Even if Petitioner could raise the Reporter's Act issue in this proceeding, there has been an insufficient showing of cause and prejudice to excuse his procedural default of this issue in his direct appeal. Generally, any issue that could have been raised on direct appeal is procedurally barred from § 2255 review, absent a showing of cause and prejudice. United States v. Frady, 456 U.S. 152, 168, 102 S. Ct. 1584, *986 71 L. Ed. 2d 816 (1982); Matthews v. United States, 114 F.3d 112, 113 (8th Cir.1997)(citing Frady).

In the instant case, both of Petitioner's original trial counsel and a third attorney participated in his direct appeal. United States v. Grajales-Montoya, 117 F.3d 356, 360 (8th Cir.1997). The Reporter's Act issue was never raised on direct appeal. Attorney Kessler, Petitioner's lead trial counsel, stated that he is "confident that records were made on all material matters which occurred at sidebar." Respondent's Exhibit 3 ¶ 11. There has been no allegation that gaps in the record included statements made to the jury. Even assuming that Petitioner could raise the issue of the recording errors in this proceeding, Petitioner has not demonstrated cause and prejudice sufficient to require a hearing to reconstruct the record in light of his procedural default on this issue in his direct appeal[1].

Petitioner seeks a fishing license, with the collateral effect of subverting the Congressional goal in enacting § 2255; to hold post-conviction proceedings before the original trial court where the conviction was secured. See United States v. Smith, 337 F.2d at 52, 53 (describing the undesirable features of federal habeas corpus procedure § 2255 was designed to address). Petitioner presents a circular argument that; gaps in the record justify a hearing to reconstruct the record to find errors in the record. This Court is concerned that such a practice would open the floodgates to the reconstruction of every real or imagined gap in any criminal trial transcript long after the proceedings have ended. See Gallo, 763 F.2d at 1531, n. 40 (expressing concern over criminal defendants' potential exploitation of gaps in trial records on direct appeal). Further, by forcing the recusal of the trial court in every such hearing, the courts would again be subject to the very evils that § 2255 was designed to remedy.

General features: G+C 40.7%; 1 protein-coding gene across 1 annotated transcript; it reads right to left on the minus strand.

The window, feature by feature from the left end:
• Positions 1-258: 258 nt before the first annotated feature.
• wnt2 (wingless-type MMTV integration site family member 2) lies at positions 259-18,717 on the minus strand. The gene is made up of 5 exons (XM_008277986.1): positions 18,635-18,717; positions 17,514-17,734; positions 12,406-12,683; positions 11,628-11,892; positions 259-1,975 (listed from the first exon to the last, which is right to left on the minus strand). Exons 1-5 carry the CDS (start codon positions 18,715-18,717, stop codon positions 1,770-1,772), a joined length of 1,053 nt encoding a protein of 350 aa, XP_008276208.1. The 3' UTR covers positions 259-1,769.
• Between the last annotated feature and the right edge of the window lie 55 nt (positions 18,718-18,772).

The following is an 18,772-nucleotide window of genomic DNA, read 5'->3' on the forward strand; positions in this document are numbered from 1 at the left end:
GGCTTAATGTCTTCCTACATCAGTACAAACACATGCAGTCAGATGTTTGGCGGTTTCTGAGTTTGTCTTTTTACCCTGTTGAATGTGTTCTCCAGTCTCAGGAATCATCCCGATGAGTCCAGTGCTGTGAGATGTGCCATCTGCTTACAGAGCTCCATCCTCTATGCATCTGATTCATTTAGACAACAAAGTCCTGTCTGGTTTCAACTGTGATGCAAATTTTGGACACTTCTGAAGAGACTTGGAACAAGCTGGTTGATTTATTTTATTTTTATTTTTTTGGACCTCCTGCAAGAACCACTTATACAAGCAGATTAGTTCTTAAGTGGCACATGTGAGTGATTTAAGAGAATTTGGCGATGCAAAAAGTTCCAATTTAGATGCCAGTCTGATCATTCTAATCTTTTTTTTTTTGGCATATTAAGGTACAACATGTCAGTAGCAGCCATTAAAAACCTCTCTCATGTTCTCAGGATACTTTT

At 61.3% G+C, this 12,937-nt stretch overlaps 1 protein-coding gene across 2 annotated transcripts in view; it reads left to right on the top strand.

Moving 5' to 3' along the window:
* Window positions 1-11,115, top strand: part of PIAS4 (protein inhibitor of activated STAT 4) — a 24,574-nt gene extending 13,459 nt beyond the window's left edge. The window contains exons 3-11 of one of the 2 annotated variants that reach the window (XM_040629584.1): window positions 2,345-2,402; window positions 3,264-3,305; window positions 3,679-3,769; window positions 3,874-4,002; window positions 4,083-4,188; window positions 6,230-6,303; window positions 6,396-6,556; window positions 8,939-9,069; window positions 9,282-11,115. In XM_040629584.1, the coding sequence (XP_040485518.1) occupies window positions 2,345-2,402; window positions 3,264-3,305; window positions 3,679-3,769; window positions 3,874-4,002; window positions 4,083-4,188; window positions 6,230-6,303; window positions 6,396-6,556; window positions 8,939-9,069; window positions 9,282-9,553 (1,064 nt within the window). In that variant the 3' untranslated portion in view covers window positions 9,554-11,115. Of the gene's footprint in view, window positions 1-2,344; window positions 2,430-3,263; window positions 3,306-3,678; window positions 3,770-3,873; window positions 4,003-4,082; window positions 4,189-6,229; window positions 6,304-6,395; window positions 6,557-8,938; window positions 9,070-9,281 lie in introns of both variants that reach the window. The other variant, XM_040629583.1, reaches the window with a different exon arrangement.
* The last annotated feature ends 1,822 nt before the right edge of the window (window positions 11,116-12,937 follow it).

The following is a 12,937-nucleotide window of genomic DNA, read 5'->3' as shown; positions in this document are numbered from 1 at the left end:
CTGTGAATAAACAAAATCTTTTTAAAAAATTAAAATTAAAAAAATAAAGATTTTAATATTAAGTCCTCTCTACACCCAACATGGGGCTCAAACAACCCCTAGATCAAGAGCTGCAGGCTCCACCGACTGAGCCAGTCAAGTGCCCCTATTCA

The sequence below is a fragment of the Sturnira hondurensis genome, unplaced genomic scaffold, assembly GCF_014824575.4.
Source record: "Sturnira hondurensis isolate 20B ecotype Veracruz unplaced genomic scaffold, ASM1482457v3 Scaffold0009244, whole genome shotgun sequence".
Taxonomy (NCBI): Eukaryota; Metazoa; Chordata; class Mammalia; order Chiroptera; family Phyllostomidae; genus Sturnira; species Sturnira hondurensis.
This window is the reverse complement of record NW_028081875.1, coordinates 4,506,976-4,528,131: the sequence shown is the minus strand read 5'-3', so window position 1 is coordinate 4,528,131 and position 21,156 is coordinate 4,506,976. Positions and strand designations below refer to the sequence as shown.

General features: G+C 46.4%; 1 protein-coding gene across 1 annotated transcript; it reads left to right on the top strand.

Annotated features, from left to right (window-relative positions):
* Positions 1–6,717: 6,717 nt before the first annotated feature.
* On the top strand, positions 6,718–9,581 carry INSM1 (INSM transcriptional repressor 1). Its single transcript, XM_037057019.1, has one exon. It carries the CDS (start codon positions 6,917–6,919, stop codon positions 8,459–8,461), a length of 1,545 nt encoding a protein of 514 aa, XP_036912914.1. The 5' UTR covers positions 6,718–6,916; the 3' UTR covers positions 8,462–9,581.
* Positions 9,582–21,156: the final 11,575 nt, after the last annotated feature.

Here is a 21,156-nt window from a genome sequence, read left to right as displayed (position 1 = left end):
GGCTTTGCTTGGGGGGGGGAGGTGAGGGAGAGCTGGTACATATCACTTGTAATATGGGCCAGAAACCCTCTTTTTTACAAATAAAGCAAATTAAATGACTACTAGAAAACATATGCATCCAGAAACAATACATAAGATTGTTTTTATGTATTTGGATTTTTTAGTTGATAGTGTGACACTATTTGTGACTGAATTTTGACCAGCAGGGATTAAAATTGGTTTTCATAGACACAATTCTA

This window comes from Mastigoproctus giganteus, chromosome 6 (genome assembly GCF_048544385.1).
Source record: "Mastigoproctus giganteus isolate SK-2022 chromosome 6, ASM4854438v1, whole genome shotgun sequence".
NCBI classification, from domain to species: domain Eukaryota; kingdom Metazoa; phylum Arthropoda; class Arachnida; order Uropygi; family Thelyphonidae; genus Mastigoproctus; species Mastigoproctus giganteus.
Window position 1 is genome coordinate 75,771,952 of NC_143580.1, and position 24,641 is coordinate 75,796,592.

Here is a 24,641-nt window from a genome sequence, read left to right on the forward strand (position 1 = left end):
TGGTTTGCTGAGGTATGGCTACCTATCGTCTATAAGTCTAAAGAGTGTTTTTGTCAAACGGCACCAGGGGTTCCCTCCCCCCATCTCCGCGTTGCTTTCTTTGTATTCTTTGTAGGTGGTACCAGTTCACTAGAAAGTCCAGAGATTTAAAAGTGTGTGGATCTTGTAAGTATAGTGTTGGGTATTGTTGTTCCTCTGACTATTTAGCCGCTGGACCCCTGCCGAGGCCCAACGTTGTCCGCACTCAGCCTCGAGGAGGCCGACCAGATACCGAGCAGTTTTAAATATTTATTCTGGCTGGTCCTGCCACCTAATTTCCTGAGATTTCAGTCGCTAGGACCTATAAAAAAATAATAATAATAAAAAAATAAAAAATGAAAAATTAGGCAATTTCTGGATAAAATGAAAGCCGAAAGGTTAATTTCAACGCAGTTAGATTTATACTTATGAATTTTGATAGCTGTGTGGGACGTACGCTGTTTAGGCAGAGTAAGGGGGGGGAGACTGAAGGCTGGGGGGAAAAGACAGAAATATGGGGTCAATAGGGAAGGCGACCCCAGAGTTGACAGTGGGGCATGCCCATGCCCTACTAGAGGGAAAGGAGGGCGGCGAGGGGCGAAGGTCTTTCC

Because the naked issue of the unrecorded side-bar conferences cannot be raised in the context of a § 2255 proceeding, and as such issue was not raised on appeal, Petitioner's Reporter's Act claims are properly dismissed without a hearing. Because there will be no hearing, this Court will not serve as a witness, and recusal is not required under 28 U.S.C. § 455(b) (5) (iv).

The parties are advised that the remaining issues raised by Petitioner's Petition Under 28 U.S.C. § 2255 to Vacate and Set Aside Sentence by Prisoner in Federal Custody will be ruled on in due course.


[1] The Court notes that, even in the context of direct appeal, violations of the Reporter's Act require a showing of prejudice to justify relief. See Gallo, supra; Nolan, supra; Selva, supra. The most strict application of the Reporter's Act was articulated in Selva, where the Fifth Circuit held that if the defendant had different counsel on appeal, a Reporter's Act violation resulting in a significant gap in the record is per se error. Selva, 559 F.2d at 1305-6. Where the same counsel participate in trial and appeal, prejudice must be shown. Id. at 1306. Application of a different standard "may invite counsel to plant the seeds of reversible error during a trial ... and reap the benefit by utilizing different counsel on appeal." Gallo, 763 F.2d at 1531 n. 40; citing Selva. Petitioner has not even satisfied the most lenient threshold for raising a Reporter's Act violation on direct appeal by showing prejudice. Yet the dangers cited by the Sixth Circuit in Gallo are even more pronounced in the context of the present § 2255 proceeding.